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America Has Gone To The Movies

Tuesday, 3 Mar 2009 | 9:55 AM ET

Consumers keep spending at the box office.

Despite the pullback in consumer spending and the ever-declining stock market, Americans continue to shell out big bucks at the box office.

So far this year box office revenue is up about 15 percent from last year with attendance numbers up nearly as much. This weekend's box office continued the pattern of growth over 2008, despite the fact that there were no big new wide releases.

Lions Gate's"Tyler Perry's Madea Goes to Jail" held up for its second weekend at the box office, topping the competition with $16.5 million. But the big winner was News Corp's Fox , which showed its staying power. "Slumdog Millionaire" benefited from the biggest Oscar bump since "Titanic"; in its 16th week in theaters managing to bring in more than $12 million at the U.S. box office, bumping its international total up to nearly $200 million. Meanwhile Fox's relatively low budget "Taken," is proving a big hit—in its fifth weekend in theaters its U.S. gross topping $100 million.

The one real disappointment this past weekend was Disney's"Jonas Brothers: The 3D Concert Experience."As I reported, industry-watchers expected the movie to match the $30 million opening weekend performance of last year's "Hannah Montana & Miley Cyrus" 3-D film. The Jonas Brothers bought in just $12.5 million for the weekend, though the film's per-screen average was higher than any other film this past weekend. The Hannah Montana movie opened right at the end of the tween star's concert tour, and it was also promoted as an exclusive one-week run. The Jonas Brothers had neither of these factors working in its favor. Are the higher ticket prices — about $3 higher — hurting the 3-D movie business? That's probably not it-- 3-D "Coraline" from Universal's Focus Features is still holding up after five weeks in theaters.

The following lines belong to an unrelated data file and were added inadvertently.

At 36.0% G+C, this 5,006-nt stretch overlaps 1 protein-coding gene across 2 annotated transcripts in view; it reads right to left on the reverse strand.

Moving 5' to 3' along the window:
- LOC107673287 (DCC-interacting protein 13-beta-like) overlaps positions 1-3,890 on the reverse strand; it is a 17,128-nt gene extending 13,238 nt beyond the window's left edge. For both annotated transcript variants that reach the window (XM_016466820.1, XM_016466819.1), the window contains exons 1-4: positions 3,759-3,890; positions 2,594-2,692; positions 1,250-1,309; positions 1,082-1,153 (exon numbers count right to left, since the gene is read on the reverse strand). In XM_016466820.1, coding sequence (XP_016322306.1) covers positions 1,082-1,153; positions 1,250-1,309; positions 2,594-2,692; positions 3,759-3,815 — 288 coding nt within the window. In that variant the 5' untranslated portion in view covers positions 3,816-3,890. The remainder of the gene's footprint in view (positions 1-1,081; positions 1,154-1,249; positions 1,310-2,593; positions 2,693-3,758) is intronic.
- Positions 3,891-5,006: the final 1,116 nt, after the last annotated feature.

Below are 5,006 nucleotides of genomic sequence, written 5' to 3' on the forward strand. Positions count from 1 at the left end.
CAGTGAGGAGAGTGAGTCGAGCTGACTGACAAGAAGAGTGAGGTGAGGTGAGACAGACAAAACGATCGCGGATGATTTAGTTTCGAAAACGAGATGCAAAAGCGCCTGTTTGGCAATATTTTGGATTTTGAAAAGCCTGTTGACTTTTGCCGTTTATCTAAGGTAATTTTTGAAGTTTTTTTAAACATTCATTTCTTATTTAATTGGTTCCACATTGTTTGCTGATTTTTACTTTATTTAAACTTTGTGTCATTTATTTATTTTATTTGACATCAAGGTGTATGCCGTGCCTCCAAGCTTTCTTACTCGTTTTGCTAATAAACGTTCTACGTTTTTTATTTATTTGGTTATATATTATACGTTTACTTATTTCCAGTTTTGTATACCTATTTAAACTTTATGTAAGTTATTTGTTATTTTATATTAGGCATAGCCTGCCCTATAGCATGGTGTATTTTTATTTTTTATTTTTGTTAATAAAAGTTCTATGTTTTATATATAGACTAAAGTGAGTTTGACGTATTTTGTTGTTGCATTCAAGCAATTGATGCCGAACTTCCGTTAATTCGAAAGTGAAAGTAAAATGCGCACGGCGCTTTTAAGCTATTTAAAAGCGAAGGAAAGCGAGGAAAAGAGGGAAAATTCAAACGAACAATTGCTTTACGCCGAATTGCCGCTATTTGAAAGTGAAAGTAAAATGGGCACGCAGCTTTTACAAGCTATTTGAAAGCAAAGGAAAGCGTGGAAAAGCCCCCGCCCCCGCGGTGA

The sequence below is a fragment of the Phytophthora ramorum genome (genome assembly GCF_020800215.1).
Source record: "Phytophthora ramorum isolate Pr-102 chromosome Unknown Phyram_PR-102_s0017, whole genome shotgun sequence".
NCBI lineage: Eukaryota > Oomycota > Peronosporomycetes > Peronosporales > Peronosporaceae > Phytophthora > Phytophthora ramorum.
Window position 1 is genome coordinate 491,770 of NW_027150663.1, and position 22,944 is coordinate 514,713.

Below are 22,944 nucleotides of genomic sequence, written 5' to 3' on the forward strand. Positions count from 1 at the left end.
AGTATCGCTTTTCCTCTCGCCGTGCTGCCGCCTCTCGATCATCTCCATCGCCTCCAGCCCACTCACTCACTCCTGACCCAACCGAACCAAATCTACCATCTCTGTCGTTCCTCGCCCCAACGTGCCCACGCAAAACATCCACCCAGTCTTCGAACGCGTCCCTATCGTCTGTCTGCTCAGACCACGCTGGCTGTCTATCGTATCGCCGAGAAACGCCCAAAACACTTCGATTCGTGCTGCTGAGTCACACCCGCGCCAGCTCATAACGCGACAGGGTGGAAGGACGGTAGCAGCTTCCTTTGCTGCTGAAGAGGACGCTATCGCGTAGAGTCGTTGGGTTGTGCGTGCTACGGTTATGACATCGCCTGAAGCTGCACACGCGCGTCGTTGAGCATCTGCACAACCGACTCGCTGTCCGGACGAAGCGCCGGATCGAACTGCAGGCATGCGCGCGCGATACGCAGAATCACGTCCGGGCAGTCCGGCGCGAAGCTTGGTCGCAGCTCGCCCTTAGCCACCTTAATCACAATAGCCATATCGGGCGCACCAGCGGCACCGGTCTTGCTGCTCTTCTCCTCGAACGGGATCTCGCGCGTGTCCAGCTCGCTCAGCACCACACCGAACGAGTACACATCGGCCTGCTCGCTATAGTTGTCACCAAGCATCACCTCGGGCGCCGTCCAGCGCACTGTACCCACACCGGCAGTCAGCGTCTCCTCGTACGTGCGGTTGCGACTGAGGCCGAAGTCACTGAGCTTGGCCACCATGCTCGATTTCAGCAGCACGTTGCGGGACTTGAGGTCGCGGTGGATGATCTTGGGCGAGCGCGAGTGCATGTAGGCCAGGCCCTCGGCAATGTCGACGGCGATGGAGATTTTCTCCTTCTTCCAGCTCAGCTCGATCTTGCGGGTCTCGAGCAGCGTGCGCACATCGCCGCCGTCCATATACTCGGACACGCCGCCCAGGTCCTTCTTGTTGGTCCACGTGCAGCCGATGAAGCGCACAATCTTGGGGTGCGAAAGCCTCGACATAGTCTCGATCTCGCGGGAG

Yes, the box office is higher and it's a remarkable silver lining in this bleak economy.

But here's the rub: the movie studios and their parent companies are also facing a decline in their bread and butter, DVD sales. Take a look at the media conglomerates' stock prices—all down more than the DOW, and you'll see that fear about the secular and cyclical decline in the DVD business is outweighing any excitement about the higher box office.

Questions? Comments? MediaMoney@cnbc.com

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  • Working from Los Angeles, Boorstin is CNBC's media and entertainment reporter and editor of CNBC.com's Media Money section.